Foursquare and other location-based services have gained traction.
A Pew Internet Project report released today represents at least a modest victory for Foursquare and similar services, finding that 12 percent of smartphone users are checking in via location-based apps. The research firm polled 688 smartphone users in May to arrive at the statistic, which, according to Pew, was up from the 7 percent of online users who said during the same month last year that they used location-based services.
In its report, Pew notes that it used the term "geo-social" for the first time in its questioning.
And according to the study, check-in services like Foursquare, Gowalla, and Loopt are most popular with adults below the age of 50, minorities, and people making less than $75,000.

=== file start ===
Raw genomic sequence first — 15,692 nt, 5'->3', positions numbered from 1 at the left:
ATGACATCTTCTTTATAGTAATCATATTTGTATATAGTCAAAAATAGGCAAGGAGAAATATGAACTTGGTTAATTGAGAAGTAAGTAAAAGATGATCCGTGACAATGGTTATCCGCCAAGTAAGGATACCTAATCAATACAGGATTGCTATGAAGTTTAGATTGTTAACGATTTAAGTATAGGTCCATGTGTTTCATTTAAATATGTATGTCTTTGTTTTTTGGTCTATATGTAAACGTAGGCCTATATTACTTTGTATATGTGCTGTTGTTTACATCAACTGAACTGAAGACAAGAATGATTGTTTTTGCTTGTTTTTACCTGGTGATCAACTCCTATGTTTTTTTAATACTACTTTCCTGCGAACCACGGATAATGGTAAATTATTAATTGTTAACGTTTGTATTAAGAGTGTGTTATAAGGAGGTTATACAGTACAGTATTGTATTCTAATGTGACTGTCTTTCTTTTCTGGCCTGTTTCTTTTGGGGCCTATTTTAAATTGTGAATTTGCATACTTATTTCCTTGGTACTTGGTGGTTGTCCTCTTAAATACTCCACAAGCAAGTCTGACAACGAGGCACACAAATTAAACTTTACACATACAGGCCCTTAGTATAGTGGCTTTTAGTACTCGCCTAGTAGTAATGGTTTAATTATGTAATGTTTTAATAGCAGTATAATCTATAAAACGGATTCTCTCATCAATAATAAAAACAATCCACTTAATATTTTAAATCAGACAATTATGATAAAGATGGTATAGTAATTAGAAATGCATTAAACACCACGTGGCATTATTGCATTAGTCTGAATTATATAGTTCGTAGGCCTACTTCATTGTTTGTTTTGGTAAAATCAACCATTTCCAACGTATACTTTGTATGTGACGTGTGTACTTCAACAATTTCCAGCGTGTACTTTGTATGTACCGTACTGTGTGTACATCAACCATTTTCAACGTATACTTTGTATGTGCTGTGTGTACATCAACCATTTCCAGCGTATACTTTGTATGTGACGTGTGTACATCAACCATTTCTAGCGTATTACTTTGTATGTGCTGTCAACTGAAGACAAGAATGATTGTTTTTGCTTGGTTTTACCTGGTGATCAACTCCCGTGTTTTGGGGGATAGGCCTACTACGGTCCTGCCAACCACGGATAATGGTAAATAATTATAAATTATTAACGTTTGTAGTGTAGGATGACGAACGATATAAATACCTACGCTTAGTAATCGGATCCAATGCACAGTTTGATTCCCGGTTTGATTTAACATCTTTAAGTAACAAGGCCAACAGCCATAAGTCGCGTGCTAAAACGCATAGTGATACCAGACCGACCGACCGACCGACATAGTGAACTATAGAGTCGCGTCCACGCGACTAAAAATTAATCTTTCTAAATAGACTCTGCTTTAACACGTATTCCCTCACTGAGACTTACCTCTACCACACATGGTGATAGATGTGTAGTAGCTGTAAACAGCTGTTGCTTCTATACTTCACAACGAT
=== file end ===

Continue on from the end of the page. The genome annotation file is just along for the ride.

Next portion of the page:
Here are other major takeaways from the smartphone-based research:
- 92 percent of smartphone owners use their device for text messaging
- 76 percent employ their smartphones to check email
- 59 percent of smartphone owners utilize their device to access social networking sites
- 15 percent use their phone to access Twitter
Christopher Heine was a senior writer for ClickZ through June 2012. He covered social media, sports/entertainment marketing, retail, and more. Heine's work has also appeared via Mashable, Brandweek, DM News, MarketingSherpa, and other tech- and ad-centric publications. USA Today, Bloomberg Radio, and The Los Angeles Times have cited him as an expert journalist.
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